Project Activities: There are three distinct objective/activities for this proposed research. Objective one will be to establish and build further collaborations among researchers and community members at additional small-scale gold mining sites, coastal communities, and within Accra. Working with Dr. Dzodzomenyo, Drs. Basu and Cantonwine will identify key personnel to collaborate with in hopes of building the capacity to carry out longer term relevant environmental health research and training. Objective two will be to train Dr. Dzodzomenyo’s students and on-site personnel in advanced exposure assessment techniques in order to initially recruit and perform a detailed exposure assessment upon a minimum of fifty women of childbearing age at each distinct location. This will be achieved through two established programs. Every year (Apr – June), Dr. Dzodzomenyo has a group of 6-10 MPH students from the University of Ghana that visit various sites across the country to conduct environmental health research, and Profs. Renne and Basu have 4-6 students conduct focused work near Bolgatanga at a small-scale mining site. Objective three will be to work with and guide Dr. Dzodzomenyo’s students in analysis to compare and contrast exposure patterns within each location to help assist in identifying at risk populations from metal exposure and disseminate knowledge to participants, educators, lay people, and government officials. The outcomes of this project include: A) increased understanding of metals exposures in women of reproductive age in Ghana; B) increased awareness of environmental health risks in Ghana by students, faculty, laypeople, and government officials; C) increased ability of U-M and Ghana public health researchers and students to collaborate and address complex environmental health issues; and D) initial steps towards the establishment of a longitudinal birth cohort that will enable us to improve understanding of prenatal exposures to toxic chemicals (focus on metals) and associations to adverse health outcomes, especially within the social context of Ghana.
Project Rationale: In Africa, there is growing concern that many are exposed to elevated levels of toxic chemicals, and that such exposures when considered alongside other vulnerability factors, such as poverty and malnutrition, result in synergistic adverse health outcomes. Our preliminary data on small-scale miners has indicated high exposures to mercury, and steps are being taken by PI-Basu and U-M Prof. Renne to address the long-term health and social consequences associated with such exposures. Here, we propose to increase understanding of other environmental health risks in Ghana, and to advance the growing relationship between PIs Basu, Dzodzomenyo and additional Ghanaian faculty and students. This will be achieved by taking the framework used by PI-Basu and his collaborators to study small-scale gold miners near Bolgatanga, and apply to other susceptible sub-groups in Ghana, namely other small-scale gold mining communities, subsistence fishing communities along the Gulf of Guinea, and urban residents.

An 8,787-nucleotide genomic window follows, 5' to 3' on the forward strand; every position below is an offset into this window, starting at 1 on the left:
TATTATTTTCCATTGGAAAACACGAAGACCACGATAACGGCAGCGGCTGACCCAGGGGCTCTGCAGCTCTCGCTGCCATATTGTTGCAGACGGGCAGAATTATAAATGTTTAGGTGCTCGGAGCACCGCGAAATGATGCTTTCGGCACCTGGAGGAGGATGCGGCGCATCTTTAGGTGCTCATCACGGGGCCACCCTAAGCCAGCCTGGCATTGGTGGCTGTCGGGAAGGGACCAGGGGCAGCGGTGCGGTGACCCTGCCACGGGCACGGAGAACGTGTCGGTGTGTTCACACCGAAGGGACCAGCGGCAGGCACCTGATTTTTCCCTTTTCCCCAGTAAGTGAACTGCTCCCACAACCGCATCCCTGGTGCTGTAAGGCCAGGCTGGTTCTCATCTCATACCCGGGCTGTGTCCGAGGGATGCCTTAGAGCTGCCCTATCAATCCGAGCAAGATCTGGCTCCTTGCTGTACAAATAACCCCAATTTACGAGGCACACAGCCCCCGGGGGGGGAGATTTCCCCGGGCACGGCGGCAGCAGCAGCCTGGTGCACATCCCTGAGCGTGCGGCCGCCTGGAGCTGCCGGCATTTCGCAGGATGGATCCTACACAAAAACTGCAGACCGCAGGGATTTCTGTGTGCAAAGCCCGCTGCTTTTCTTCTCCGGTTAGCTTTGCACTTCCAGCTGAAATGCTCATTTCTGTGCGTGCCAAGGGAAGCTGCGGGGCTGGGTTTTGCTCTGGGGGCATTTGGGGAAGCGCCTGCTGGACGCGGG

Partnerships: The partnership described below is founded on a larger, +20-yr collaboration among the University of Michigan, the Ghanaian Ministry of Health, the University of Ghana, the Kwame Nkrumah University of Science and Technology, and through the new learning grant proposal funded by the Bill and Melinda Gates Foundation. Dr. Mawuli Dzodzomenyo is the chair of the Department of Biological, Environmental, and Occupational Health Sciences at the University of Ghana in Accra. His research specializations, which will contribute to the proposed project, include the recruitment and training of University of Ghana MPH students to perform qualitative and quantitative health assessments, overseeing environmental quality studies in each site, and help disseminate information to government officials and the general public. He will work closely with Drs. Niladri Basu and David Cantonwine on selecting and developing the recruitment sites. Dr. Niladri Basu is an Assistant Professor in the Environmental Health Sciences Department at the University of Michigan’s School of Public Health. Dr. Basu is a specialist in the health and environmental consequences of mercury on a global level. Recently, he has worked closely with Dr. Elisha Renne and her students to address the risks associated with mercury use in a small-scale gold mining site in Ghana. Dr. David Cantonwine is a Post-Doctoral Fellow in the Department of Obstetrics and Gynaecology at the University of Michigan Medical School. Dr. Cantonwine is a prenatal environmental epidemiologist with a research focus on metal-metal interactions, genetic susceptibility, and adverse birth outcomes. He will work the Drs. Basu and Dzodzomenyo to foster new collaboration and oversee the environmental assessment at each location.